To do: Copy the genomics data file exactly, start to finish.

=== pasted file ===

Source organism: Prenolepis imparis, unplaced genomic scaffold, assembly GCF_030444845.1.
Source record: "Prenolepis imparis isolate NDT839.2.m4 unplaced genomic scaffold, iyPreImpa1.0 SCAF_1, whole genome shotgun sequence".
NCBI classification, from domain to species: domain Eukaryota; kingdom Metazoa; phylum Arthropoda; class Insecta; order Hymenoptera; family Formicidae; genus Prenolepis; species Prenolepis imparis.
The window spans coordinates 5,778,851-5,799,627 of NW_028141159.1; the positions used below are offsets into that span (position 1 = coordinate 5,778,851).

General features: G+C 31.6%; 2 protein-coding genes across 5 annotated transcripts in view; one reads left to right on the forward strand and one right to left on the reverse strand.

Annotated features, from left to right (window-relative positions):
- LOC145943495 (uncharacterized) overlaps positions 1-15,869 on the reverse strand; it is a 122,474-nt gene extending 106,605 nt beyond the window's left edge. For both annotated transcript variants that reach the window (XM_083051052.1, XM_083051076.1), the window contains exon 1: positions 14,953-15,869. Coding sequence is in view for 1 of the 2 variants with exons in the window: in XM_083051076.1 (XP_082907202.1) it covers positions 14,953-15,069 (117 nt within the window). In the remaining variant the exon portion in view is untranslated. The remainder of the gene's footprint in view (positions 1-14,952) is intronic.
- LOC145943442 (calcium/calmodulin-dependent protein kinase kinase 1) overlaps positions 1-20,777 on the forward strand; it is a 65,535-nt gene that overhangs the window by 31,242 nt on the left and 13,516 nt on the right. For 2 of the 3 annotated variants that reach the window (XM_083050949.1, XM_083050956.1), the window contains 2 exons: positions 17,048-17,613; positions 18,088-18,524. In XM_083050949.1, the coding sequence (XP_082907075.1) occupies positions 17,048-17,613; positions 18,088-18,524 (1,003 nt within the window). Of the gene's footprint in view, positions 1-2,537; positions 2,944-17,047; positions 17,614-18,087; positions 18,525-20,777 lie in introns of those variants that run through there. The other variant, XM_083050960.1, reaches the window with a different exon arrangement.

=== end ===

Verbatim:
Source organism: Prenolepis imparis, unplaced genomic scaffold, assembly GCF_030444845.1.
Source record: "Prenolepis imparis isolate NDT839.2.m4 unplaced genomic scaffold, iyPreImpa1.0 SCAF_1, whole genome shotgun sequence".
NCBI classification, from domain to species: domain Eukaryota; kingdom Metazoa; phylum Arthropoda; class Insecta; order Hymenoptera; family Formicidae; genus Prenolepis; species Prenolepis imparis.
The window spans coordinates 5,778,851-5,799,627 of NW_028141159.1; the positions used below are offsets into that span (position 1 = coordinate 5,778,851).

General features: G+C 31.6%; 2 protein-coding genes across 5 annotated transcripts in view; one reads left to right on the forward strand and one right to left on the reverse strand.

Annotated features, from left to right (window-relative positions):
- LOC145943495 (uncharacterized) overlaps positions 1-15,869 on the reverse strand; it is a 122,474-nt gene extending 106,605 nt beyond the window's left edge. For both annotated transcript variants that reach the window (XM_083051052.1, XM_083051076.1), the window contains exon 1: positions 14,953-15,869. Coding sequence is in view for 1 of the 2 variants with exons in the window: in XM_083051076.1 (XP_082907202.1) it covers positions 14,953-15,069 (117 nt within the window). In the remaining variant the exon portion in view is untranslated. The remainder of the gene's footprint in view (positions 1-14,952) is intronic.
- LOC145943442 (calcium/calmodulin-dependent protein kinase kinase 1) overlaps positions 1-20,777 on the forward strand; it is a 65,535-nt gene that overhangs the window by 31,242 nt on the left and 13,516 nt on the right. For 2 of the 3 annotated variants that reach the window (XM_083050949.1, XM_083050956.1), the window contains 2 exons: positions 17,048-17,613; positions 18,088-18,524. In XM_083050949.1, the coding sequence (XP_082907075.1) occupies positions 17,048-17,613; positions 18,088-18,524 (1,003 nt within the window). Of the gene's footprint in view, positions 1-2,537; positions 2,944-17,047; positions 17,614-18,087; positions 18,525-20,777 lie in introns of those variants that run through there. The other variant, XM_083050960.1, reaches the window with a different exon arrangement.